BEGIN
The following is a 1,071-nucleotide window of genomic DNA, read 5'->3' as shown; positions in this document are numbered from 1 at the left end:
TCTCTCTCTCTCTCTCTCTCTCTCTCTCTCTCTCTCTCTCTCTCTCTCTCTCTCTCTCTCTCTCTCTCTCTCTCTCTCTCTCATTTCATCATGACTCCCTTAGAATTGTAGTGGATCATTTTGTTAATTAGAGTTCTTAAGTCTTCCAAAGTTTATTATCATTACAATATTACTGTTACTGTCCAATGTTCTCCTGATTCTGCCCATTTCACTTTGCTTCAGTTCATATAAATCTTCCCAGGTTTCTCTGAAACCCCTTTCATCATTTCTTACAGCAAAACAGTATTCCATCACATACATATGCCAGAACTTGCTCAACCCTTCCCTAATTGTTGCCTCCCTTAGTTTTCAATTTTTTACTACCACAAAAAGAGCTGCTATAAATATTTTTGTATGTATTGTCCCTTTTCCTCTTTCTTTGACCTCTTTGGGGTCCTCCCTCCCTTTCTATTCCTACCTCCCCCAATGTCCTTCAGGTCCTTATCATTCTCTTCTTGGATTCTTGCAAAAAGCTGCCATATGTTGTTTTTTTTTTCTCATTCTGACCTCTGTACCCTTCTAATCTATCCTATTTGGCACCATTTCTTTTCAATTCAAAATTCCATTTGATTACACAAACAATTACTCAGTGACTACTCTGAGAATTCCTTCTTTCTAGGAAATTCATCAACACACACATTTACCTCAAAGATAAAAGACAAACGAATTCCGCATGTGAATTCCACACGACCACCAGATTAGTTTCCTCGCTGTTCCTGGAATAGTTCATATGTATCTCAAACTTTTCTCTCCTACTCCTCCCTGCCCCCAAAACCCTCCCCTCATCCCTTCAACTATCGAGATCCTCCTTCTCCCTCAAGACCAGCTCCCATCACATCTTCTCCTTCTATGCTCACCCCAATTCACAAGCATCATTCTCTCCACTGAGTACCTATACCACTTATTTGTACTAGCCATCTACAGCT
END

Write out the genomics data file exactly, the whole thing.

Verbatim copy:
The following is a 1,071-nucleotide window of genomic DNA, read 5'->3' as shown; positions in this document are numbered from 1 at the left end:
TCTCTCTCTCTCTCTCTCTCTCTCTCTCTCTCTCTCTCTCTCTCTCTCTCTCTCTCTCTCTCTCTCTCTCTCTCTCTCTCTCATTTCATCATGACTCCCTTAGAATTGTAGTGGATCATTTTGTTAATTAGAGTTCTTAAGTCTTCCAAAGTTTATTATCATTACAATATTACTGTTACTGTCCAATGTTCTCCTGATTCTGCCCATTTCACTTTGCTTCAGTTCATATAAATCTTCCCAGGTTTCTCTGAAACCCCTTTCATCATTTCTTACAGCAAAACAGTATTCCATCACATACATATGCCAGAACTTGCTCAACCCTTCCCTAATTGTTGCCTCCCTTAGTTTTCAATTTTTTACTACCACAAAAAGAGCTGCTATAAATATTTTTGTATGTATTGTCCCTTTTCCTCTTTCTTTGACCTCTTTGGGGTCCTCCCTCCCTTTCTATTCCTACCTCCCCCAATGTCCTTCAGGTCCTTATCATTCTCTTCTTGGATTCTTGCAAAAAGCTGCCATATGTTGTTTTTTTTTTCTCATTCTGACCTCTGTACCCTTCTAATCTATCCTATTTGGCACCATTTCTTTTCAATTCAAAATTCCATTTGATTACACAAACAATTACTCAGTGACTACTCTGAGAATTCCTTCTTTCTAGGAAATTCATCAACACACACATTTACCTCAAAGATAAAAGACAAACGAATTCCGCATGTGAATTCCACACGACCACCAGATTAGTTTCCTCGCTGTTCCTGGAATAGTTCATATGTATCTCAAACTTTTCTCTCCTACTCCTCCCTGCCCCCAAAACCCTCCCCTCATCCCTTCAACTATCGAGATCCTCCTTCTCCCTCAAGACCAGCTCCCATCACATCTTCTCCTTCTATGCTCACCCCAATTCACAAGCATCATTCTCTCCACTGAGTACCTATACCACTTATTTGTACTAGCCATCTACAGCT